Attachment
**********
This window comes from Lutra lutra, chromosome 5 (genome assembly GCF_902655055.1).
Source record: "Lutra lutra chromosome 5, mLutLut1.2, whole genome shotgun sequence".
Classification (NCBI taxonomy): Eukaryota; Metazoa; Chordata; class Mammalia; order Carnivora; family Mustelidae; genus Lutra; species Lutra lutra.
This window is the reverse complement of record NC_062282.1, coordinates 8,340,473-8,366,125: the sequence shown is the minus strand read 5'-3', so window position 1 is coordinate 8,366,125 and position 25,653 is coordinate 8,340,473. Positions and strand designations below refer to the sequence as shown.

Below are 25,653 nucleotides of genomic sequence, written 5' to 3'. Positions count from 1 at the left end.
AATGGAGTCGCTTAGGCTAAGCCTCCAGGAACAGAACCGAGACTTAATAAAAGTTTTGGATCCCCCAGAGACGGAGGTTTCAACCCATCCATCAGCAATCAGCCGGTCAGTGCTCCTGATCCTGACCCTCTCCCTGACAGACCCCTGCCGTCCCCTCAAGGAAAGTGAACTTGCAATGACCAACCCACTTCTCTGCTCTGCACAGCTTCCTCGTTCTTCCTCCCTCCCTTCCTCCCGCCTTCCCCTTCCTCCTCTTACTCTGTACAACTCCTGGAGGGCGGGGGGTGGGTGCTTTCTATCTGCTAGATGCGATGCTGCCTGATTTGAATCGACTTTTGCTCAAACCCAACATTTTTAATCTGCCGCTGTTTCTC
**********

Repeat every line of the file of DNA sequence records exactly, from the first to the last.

This window comes from Lutra lutra, chromosome 5 (genome assembly GCF_902655055.1).
Source record: "Lutra lutra chromosome 5, mLutLut1.2, whole genome shotgun sequence".
Classification (NCBI taxonomy): Eukaryota; Metazoa; Chordata; class Mammalia; order Carnivora; family Mustelidae; genus Lutra; species Lutra lutra.
This window is the reverse complement of record NC_062282.1, coordinates 8,340,473-8,366,125: the sequence shown is the minus strand read 5'-3', so window position 1 is coordinate 8,366,125 and position 25,653 is coordinate 8,340,473. Positions and strand designations below refer to the sequence as shown.

Below are 25,653 nucleotides of genomic sequence, written 5' to 3'. Positions count from 1 at the left end.
AATGGAGTCGCTTAGGCTAAGCCTCCAGGAACAGAACCGAGACTTAATAAAAGTTTTGGATCCCCCAGAGACGGAGGTTTCAACCCATCCATCAGCAATCAGCCGGTCAGTGCTCCTGATCCTGACCCTCTCCCTGACAGACCCCTGCCGTCCCCTCAAGGAAAGTGAACTTGCAATGACCAACCCACTTCTCTGCTCTGCACAGCTTCCTCGTTCTTCCTCCCTCCCTTCCTCCCGCCTTCCCCTTCCTCCTCTTACTCTGTACAACTCCTGGAGGGCGGGGGGTGGGTGCTTTCTATCTGCTAGATGCGATGCTGCCTGATTTGAATCGACTTTTGCTCAAACCCAACATTTTTAATCTGCCGCTGTTTCTC